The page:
Battle of Reading (871)
|Battle of Reading (871)|
|Part of the Viking invasions of England|
|West Saxons||Danelaw Vikings|
|Commanders and leaders|
|Æthelred of Wessex and Alfred||Bagsecg and Halfdan|
The first Battle of Reading was a battle on 4 January 871 at Reading in what is now the English county of Berkshire. It was one of a series of battles, with honours to both sides, that took place following an invasion of the then kingdom of Wessex by an army of Danes led by Bagsecg and Halfdan Ragnarsson in an attempt to conquer Wessex. Both battle and campaign are described in the Anglo-Saxon Chronicle, and this account provides the earliest known written record of the existence of the town of Reading.
The Danes had established a camp at Reading, defended by the Thames and Kennet rivers on two sides, and by a rampart on the western side. Three days after their arrival, a party of Danes rode out towards nearby Englefield, where a West Saxon force under the command of Æthelwulf, the Ealdorman of the shire, was waiting for them. In the ensuing Battle of Englefield many of the Danes were killed, and the rest driven back to Reading.
Four days later, Æthelwulf had been joined by the main West Saxon army, led by King Æthelred and his brother, Alfred the Great. The entire Saxon force marched on Reading. The assault was directed mainly at a gateway through the ramparts, and fierce and bloody fighting followed, before the attack was repulsed. Among the many dead of both sides was Æthelwulf. The Saxon forces were forced to retreat, allowing the Danes to continue their advance into Wessex.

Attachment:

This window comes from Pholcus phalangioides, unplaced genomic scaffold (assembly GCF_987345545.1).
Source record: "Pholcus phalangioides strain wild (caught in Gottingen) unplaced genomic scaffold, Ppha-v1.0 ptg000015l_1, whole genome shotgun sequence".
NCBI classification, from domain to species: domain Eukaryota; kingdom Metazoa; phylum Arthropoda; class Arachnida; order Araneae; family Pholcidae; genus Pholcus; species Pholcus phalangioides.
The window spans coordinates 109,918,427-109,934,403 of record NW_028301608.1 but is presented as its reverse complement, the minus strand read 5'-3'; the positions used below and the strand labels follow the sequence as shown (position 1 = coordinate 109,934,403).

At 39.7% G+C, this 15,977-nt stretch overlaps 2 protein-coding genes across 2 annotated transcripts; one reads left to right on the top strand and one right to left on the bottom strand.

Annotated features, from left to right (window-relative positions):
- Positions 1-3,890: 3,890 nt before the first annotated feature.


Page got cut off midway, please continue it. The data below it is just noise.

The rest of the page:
Following the Battle of Reading, Æthelred and Alfred reformed their army, and a few days later won a famous victory at the Battle of Ashdown, forcing the Danes to retreat to Reading once more. Two weeks later the Danes won the Battle of Basing, and then, on 22 March, the Battle of Marton. In April Æthelred died, to be succeeded by Alfred. The Danish army remained in Reading until late in 871, when they retreated to winter quarters in London, and much of King Alfred's 28-year reign was taken up with the Danish conflict.